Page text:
Mengjiao Hu1,2, Fang Ji2, Zhongkang Lu3, Weimin Huang3, Reza Khosrowabadi2, Ling Zhao4, Kai Keng Ang3, Kok Soon Phua3, Fatima Ali Nasrallah5, Kai-Hsiang Chuang5,6, Mary C Stephenson7, John Totman7, Xudong Jiang8, Effei Chew4, Cuntai Guan9, Juan Zhou2,7
1Interdisciplinary Graduate School, Nanyang Technological University, Singapore, Singapore, 2Centre for Cognitive Neuroscience, Duke-National University of Singapore Medical School, Singapore, Singapore, 3Institute for Infocomm Research, Agency for Science Technology and Research, Singapore, Singapore, 4Division of Neurology, University Medicine Cluster, National University Health System, Singapore, Singapore, 5Singapore Bioimaging Consortium, Agency for Science Technology and Research, Singapore, Singapore, 6Queensland Brain Institute and Centre for Advanced Imaging, the University of Queensland,, Queensland, Australia, 7Clinical Imaging Research Centre, the Agency for Science, Technology and Research, Singapore, Singapore, 8Electrical & Electronic Engineering, Nanyang Technological University, Singapore, Singapore, 9School of Computer Science and Engineering, Nanyang Technological University, Singapore, Singapore
Mapping the brain alterations post stroke and post intervention is important for rehabilitation therapy development. Previous work has shown changes in functional connectivity based on resting-state fMRI, structural connectivity derived from diffusion MRI, and perfusion as a result of brain-computer interface-assisted motor imagery (MI-BCI) and transcranial direct current stimulation (tDCS) in upper-limb stroke rehabilitation [1, 2, 3]. Besides functional connectivity, regional amplitude of local low frequency fluctuations (ALFF) may provide complementary information on the underlying neural mechanism in disease [4, 5]. Yet, findings on spontaneous brain activity during resting-state in stroke patients after intervention are limited and inconsistent [6, 7]. Here, we sought to investigate the different neuroplasticity induced by tDCS compared to MI-BCI for upper-limb rehabilitation in chronic stroke patients using resting-state fMRI-based ALFF method. We hypothesized that stroke patient would have lower ALFF in the ipsilesional somatomotor network compared to controls at baseline. Increased ALFF both ipsilesional and contralesional somatomotor network and alternations in higher-level cognitive networks such as the default mode (DMN) and salience networks would accompany motor recovery after intervention; though the MI-BCI alone group and MI-BCI combined with tDCS group would exhibit differential patterns.
19 chronic stroke patients were randomized into MI-BCI with tDCS group and MI-BCI with sham-tDCS group. MRI and task-free fMRI were scanned before and 4 weeks after intervention. 11 healthy controls (HC) also underwent brain scans at baseline. Motor function of the affected arm of stroke patients was evaluated by the upper extremity component of the Fugl-Meyer assessment (FMA) before and after intervention. For patients with right hemispheric lesion, we flipped their images for group analysis (i.e., left = ipsilesional). Standard preprocessing and ALFF calculation were performed. After quality control, the whole-brain ALFF maps of 18 patients and 11 HC were compared at baseline. The effect of MI-BCI with and without tDCS were investigated by group and time interaction followed by comparisons before and after intervention for each group separately. Results were reported at the height threshold of p<0.01 and cluster-level of p<0.05, GRF corrected.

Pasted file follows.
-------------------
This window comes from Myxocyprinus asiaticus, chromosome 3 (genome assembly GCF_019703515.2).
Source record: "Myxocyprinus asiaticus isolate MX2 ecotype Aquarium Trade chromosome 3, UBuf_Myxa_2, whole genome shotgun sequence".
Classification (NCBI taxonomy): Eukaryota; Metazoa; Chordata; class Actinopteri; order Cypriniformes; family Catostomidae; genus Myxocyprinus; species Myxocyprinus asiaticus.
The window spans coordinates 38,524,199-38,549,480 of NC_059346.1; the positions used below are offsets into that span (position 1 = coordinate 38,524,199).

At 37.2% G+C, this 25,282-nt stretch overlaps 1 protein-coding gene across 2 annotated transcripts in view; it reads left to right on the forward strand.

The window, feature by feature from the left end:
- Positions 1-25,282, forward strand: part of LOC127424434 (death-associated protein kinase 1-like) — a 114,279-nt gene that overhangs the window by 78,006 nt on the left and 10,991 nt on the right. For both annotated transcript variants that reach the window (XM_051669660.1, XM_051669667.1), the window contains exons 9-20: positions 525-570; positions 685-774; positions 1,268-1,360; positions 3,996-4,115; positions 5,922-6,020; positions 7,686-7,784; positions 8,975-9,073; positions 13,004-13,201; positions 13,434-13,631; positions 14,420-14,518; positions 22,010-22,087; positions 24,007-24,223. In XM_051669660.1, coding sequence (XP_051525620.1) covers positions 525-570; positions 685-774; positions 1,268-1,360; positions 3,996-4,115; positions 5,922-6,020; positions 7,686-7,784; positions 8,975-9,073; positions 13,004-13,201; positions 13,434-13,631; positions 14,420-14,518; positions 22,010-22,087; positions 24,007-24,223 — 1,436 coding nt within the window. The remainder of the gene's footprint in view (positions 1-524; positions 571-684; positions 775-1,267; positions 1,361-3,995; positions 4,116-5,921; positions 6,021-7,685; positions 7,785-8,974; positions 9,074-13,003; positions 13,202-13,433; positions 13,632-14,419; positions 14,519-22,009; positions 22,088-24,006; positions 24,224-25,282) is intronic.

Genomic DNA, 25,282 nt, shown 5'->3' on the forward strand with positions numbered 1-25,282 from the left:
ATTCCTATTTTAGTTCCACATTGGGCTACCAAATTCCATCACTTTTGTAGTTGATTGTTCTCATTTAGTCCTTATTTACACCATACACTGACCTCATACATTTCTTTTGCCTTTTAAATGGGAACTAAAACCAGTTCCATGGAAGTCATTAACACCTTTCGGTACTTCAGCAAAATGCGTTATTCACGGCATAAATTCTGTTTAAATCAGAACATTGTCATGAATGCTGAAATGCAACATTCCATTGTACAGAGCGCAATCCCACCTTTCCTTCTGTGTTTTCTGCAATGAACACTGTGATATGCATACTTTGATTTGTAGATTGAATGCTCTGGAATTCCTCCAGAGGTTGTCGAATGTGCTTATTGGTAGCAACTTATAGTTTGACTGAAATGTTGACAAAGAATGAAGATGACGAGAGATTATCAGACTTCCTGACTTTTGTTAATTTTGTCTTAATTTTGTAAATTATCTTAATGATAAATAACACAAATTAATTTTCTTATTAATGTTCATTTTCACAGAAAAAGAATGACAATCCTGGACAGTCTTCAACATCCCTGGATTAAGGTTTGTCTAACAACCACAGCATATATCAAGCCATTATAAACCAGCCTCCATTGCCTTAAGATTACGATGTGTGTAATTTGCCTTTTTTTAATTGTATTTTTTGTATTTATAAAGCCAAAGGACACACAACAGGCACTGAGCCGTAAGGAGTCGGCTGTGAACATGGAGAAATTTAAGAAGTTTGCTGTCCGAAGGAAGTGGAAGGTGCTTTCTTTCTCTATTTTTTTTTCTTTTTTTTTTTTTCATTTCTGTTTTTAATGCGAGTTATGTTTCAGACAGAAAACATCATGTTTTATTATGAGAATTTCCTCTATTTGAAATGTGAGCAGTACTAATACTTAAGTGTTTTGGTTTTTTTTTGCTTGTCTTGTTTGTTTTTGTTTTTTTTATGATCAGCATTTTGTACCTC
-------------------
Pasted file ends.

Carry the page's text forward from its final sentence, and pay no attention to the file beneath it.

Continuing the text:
At baseline, stroke patients had reduced ALFF in the ipsilesional somatomotor network and increased ALFF in the DMN and anterior cingulate cortex (part of salience network) compared to HC (Fig. 1). After intervention, both patients groups improved motor functions. In parallel, the main effect of time (i.e., after intervention) indicated decreased ALFF in the DMN and increased ALFF in the contralesional somatomotor network. Moreover, though the MI-BCI with and without tDCS groups did not differ in motor recovery, we found significant group and time interactions in the ALFF of the DMN. Post-doc analyses revealed that the observed main effect of intervention above was dominated by the MI-BCI group with sham tDCS, i.e., decreased DMN and increased contralesional somatomotor network ALFF (Fig. 2). In contrast, the MI-BCI with tDCS group did not have any changes in ALFF at the height threshold of p<0.01 and cluster-level of p<0.05 corrected. Interestingly, at a lower threshold of a joint height and cluster threshold of p<0.05 corrected, increased ALFF at the anterior cingulate cortex was found in this group.
Our findings demonstrated MI-BCI with and without tDCS intervention exhibited different neuroplasticity mechanism in terms of spontaneous regional activity in stroke patients underlying comparable motor improvement. The effects of MI-BCI and tDCS were not additive but instead might be conflicting. Future work should study the relationship between brain changes and motor recovery for these two intervention strategies in a larger sample of stroke.
Brain Stimulation Methods:
Non-invasive Electrical/tDCS/tACS/tRNS 2
Disorders of the Nervous System:
Modeling and Analysis Methods:
Task-Independent and Resting-State Analysis
Motor Behavior Other
1|2Indicates the priority used for review